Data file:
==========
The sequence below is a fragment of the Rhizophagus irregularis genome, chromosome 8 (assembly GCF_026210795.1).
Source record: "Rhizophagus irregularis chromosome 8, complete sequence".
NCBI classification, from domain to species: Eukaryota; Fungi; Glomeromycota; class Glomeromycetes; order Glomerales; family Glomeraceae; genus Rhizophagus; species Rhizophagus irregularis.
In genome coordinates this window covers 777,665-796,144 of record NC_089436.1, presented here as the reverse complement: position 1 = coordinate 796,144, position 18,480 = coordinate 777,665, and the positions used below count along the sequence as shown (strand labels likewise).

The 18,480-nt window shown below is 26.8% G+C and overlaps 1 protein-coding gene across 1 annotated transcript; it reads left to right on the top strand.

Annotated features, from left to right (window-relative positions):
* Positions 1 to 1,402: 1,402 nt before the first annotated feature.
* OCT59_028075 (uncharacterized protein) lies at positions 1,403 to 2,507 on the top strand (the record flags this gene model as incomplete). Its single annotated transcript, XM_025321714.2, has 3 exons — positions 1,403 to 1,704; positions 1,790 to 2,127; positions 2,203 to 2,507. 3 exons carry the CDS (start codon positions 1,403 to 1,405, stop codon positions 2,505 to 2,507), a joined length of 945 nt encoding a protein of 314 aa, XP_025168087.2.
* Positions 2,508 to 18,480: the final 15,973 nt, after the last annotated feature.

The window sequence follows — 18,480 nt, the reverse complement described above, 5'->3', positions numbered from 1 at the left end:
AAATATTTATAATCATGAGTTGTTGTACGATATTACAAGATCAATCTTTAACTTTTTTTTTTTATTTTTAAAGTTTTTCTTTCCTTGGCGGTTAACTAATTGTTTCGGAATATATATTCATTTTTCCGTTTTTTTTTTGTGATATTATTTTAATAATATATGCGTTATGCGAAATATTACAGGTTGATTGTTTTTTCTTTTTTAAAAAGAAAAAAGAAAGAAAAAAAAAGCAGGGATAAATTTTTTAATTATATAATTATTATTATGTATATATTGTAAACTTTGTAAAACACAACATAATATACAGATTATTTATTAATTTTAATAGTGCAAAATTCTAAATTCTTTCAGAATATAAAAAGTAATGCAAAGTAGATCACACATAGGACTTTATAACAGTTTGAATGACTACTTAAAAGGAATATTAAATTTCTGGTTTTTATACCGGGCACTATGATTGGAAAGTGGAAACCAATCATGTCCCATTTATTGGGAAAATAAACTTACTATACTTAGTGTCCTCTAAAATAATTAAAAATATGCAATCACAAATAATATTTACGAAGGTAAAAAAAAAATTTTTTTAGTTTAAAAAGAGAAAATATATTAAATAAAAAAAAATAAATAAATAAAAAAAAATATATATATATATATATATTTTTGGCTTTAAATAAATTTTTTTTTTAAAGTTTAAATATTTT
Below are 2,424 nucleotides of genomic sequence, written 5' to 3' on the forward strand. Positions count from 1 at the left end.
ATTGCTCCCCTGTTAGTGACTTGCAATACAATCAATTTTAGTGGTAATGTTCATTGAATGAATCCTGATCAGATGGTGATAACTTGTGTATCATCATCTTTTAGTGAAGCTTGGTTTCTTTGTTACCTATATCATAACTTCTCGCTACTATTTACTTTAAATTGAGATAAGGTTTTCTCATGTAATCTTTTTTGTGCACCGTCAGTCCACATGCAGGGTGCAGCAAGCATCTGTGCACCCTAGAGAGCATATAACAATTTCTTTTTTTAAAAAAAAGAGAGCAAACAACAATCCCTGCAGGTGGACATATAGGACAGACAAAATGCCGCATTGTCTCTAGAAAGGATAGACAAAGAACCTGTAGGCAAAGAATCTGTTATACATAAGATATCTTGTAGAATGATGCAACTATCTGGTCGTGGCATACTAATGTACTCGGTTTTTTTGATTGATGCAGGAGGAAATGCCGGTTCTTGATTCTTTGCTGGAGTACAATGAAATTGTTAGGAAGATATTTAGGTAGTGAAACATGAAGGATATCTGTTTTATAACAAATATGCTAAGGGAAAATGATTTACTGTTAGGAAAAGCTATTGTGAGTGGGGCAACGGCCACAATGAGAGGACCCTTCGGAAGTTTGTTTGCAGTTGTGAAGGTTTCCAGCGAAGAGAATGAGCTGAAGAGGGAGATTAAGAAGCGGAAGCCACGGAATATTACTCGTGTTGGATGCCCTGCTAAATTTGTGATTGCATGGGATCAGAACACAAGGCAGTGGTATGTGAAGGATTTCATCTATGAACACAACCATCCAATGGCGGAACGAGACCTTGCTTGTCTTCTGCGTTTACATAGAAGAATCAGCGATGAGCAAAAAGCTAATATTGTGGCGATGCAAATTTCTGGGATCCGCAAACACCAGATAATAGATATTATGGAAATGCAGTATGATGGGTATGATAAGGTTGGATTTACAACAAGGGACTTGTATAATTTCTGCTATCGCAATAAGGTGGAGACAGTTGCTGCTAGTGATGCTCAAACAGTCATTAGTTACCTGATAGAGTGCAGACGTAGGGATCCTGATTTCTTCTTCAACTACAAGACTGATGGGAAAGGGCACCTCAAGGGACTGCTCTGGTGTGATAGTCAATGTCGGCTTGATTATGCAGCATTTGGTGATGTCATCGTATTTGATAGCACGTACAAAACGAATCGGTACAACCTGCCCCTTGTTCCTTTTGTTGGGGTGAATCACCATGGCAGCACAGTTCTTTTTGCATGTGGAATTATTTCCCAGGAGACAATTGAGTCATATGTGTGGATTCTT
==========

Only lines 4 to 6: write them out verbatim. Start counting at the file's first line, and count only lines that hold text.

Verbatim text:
In genome coordinates this window covers 777,665-796,144 of record NC_089436.1, presented here as the reverse complement: position 1 = coordinate 796,144, position 18,480 = coordinate 777,665, and the positions used below count along the sequence as shown (strand labels likewise).

The 18,480-nt window shown below is 26.8% G+C and overlaps 1 protein-coding gene across 1 annotated transcript; it reads left to right on the top strand.

Annotated features, from left to right (window-relative positions):